Time to get out Hummingbird feeders

Some people are seeing hummingbirds in the area, which means that we need to get those sugar water feeders out with a 4 parts water:1-part sugar, but it can be a little stronger during migration and a little less strong when it is over 85 degrees. Do not add red dye, as it is detrimental to the birds’ health. If you make your own, it is healthier than the mix at the big box stores. Here are directions and useful tips at https://www.thespruce.com/hummingbird-nectar-recipe-386573.

Clean your feeders every two to three days in warmer weather (five to seven on cooler days) to prevent mold, but don’t fill the feeders full unless your birds use it all in one day. If the mixture is cloudy, replace it, which means it is sour. Ant moats are beneficial to keep the insects at bay. Hummingbirds also receive nourishment from tubular flowers, pollen, and the insects within the flowers.

Oklahoma has two breeding species, the Ruby-throat and the Black-chinned. The Rufous is strictly migratory and is the most aggressive of these flying jewels. Feeders are territory, just like flower patches, so if you notice one bird driving away the others, it will be beneficial to have a second feeder 20-25 feet away. If you have half a dozen or fewer birds, you can place feeders at opposing corners of the house. If there are more than eight hummers, separate the feeders every three feet or more to discourage fights.

Keep in mind that hummingbird moths can be aggressive, too, especially around flower patches. If you’d like to grow your own flowers and provide for the hummingbirds that frequent your yard, they are attracted to tubular flowers that are red, orange, bright yellow, and deep pink. Some of their favorites include trumpet vine, trumpet creeper, salvia, columbine, penstemon, Indian paintbrush, prairie phlox, bee balm, and coral bells. There are several other plants that you can also grow, but those will give you a good start.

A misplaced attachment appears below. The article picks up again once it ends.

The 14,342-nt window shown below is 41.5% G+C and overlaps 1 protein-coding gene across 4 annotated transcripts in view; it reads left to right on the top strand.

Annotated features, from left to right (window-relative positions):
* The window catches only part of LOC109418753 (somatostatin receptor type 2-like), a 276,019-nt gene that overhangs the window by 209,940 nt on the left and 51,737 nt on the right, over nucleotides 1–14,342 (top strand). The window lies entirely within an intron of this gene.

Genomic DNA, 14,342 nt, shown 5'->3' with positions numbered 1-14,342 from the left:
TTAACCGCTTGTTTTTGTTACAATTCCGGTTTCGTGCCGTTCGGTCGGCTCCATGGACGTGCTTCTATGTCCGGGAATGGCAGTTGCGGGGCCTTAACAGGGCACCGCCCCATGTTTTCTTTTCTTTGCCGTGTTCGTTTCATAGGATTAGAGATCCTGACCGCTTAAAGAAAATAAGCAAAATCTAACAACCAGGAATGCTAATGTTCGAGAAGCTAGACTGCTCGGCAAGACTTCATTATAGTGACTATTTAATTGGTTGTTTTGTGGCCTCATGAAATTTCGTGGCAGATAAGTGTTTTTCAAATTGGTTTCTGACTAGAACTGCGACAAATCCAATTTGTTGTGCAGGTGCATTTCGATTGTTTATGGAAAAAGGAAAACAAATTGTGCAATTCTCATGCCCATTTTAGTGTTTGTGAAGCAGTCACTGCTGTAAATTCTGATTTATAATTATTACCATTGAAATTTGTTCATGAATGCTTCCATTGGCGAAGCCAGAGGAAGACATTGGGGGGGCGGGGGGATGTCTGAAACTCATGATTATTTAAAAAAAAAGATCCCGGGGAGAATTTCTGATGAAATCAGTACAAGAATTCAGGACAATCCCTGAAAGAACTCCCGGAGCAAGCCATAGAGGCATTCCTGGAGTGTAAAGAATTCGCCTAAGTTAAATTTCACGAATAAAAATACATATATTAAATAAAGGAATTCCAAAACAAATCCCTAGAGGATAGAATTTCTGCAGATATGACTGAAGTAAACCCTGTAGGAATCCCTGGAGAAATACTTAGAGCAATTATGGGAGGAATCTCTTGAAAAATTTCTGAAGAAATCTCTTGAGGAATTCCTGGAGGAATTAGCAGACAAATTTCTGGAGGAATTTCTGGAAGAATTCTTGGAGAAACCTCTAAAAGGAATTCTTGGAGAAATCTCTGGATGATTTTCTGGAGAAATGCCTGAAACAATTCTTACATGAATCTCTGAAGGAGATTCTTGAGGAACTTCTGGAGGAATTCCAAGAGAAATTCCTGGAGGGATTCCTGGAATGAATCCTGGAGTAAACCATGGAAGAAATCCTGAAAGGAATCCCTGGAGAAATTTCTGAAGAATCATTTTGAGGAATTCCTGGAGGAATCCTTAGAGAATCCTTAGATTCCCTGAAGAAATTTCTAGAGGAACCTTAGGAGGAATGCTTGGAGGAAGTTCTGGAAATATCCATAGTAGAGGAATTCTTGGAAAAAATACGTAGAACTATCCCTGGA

Shallow water sources are also important to keep a hummingbird happy, as they will bathe. It is necessary to provide plenty of places as well on which to perch.

Native plants will always be the best choice. Bustani Plant Farm carries some native plants in Oklahoma https://www.bustaniplantfarm.com , Lady Bird Johnson Wild Plant Center in Austin, Texas, at https://www.wildflower.org or Wildseed Farms in Fredricksburg, Texas at https://www.wildseedfarms.com.

If you enjoy gardening and have the space, it is also possible to order seeds from these locations. Having a small greenhouse is sometimes a necessity, especially in the future with an increase in unsettled weather. Remember not to try to save money by using plants and seeds that have pesticide residue, which will kill your birds. Heirloom and organic seeds can be found with a little research in your local area. If you’re not sure about what you’re getting, don’t be afraid to ask the distributor or proprietor.

If you need any more thoughts on what you might need, feel free to contact me at aviannovice@aol.com or https://www.debhirt.blogspot.com.

Deb Hirt is a wild bird rehabilitator and professional photographer living in Stillwater.

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